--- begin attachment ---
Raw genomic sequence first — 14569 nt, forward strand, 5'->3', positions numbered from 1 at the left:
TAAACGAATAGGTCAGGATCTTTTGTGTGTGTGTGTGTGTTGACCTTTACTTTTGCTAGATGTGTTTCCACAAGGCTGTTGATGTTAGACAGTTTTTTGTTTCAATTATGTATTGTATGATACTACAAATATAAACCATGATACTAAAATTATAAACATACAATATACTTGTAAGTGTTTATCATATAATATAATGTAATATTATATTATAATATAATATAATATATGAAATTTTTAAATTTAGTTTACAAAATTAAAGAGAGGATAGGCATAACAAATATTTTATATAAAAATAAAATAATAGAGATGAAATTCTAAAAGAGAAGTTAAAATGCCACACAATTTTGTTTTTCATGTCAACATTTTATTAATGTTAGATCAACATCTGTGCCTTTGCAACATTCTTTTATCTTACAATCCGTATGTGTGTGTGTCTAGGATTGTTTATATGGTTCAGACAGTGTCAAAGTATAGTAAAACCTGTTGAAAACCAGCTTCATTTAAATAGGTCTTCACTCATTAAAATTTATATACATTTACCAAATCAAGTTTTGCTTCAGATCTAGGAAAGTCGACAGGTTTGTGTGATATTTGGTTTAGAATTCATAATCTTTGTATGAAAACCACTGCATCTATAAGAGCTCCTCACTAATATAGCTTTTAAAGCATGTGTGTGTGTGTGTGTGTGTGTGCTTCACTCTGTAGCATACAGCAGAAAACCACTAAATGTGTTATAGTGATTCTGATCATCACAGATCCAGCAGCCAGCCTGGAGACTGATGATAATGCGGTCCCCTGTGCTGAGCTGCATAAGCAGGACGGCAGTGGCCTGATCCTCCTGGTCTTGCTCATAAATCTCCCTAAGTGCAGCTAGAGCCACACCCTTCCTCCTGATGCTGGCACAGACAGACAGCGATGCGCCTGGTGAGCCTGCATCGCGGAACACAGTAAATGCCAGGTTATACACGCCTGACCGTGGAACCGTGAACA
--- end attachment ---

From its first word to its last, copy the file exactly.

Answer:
Raw genomic sequence first — 14569 nt, forward strand, 5'->3', positions numbered from 1 at the left:
TAAACGAATAGGTCAGGATCTTTTGTGTGTGTGTGTGTGTTGACCTTTACTTTTGCTAGATGTGTTTCCACAAGGCTGTTGATGTTAGACAGTTTTTTGTTTCAATTATGTATTGTATGATACTACAAATATAAACCATGATACTAAAATTATAAACATACAATATACTTGTAAGTGTTTATCATATAATATAATGTAATATTATATTATAATATAATATAATATATGAAATTTTTAAATTTAGTTTACAAAATTAAAGAGAGGATAGGCATAACAAATATTTTATATAAAAATAAAATAATAGAGATGAAATTCTAAAAGAGAAGTTAAAATGCCACACAATTTTGTTTTTCATGTCAACATTTTATTAATGTTAGATCAACATCTGTGCCTTTGCAACATTCTTTTATCTTACAATCCGTATGTGTGTGTGTCTAGGATTGTTTATATGGTTCAGACAGTGTCAAAGTATAGTAAAACCTGTTGAAAACCAGCTTCATTTAAATAGGTCTTCACTCATTAAAATTTATATACATTTACCAAATCAAGTTTTGCTTCAGATCTAGGAAAGTCGACAGGTTTGTGTGATATTTGGTTTAGAATTCATAATCTTTGTATGAAAACCACTGCATCTATAAGAGCTCCTCACTAATATAGCTTTTAAAGCATGTGTGTGTGTGTGTGTGTGTGTGCTTCACTCTGTAGCATACAGCAGAAAACCACTAAATGTGTTATAGTGATTCTGATCATCACAGATCCAGCAGCCAGCCTGGAGACTGATGATAATGCGGTCCCCTGTGCTGAGCTGCATAAGCAGGACGGCAGTGGCCTGATCCTCCTGGTCTTGCTCATAAATCTCCCTAAGTGCAGCTAGAGCCACACCCTTCCTCCTGATGCTGGCACAGACAGACAGCGATGCGCCTGGTGAGCCTGCATCGCGGAACACAGTAAATGCCAGGTTATACACGCCTGACCGTGGAACCGTGAACA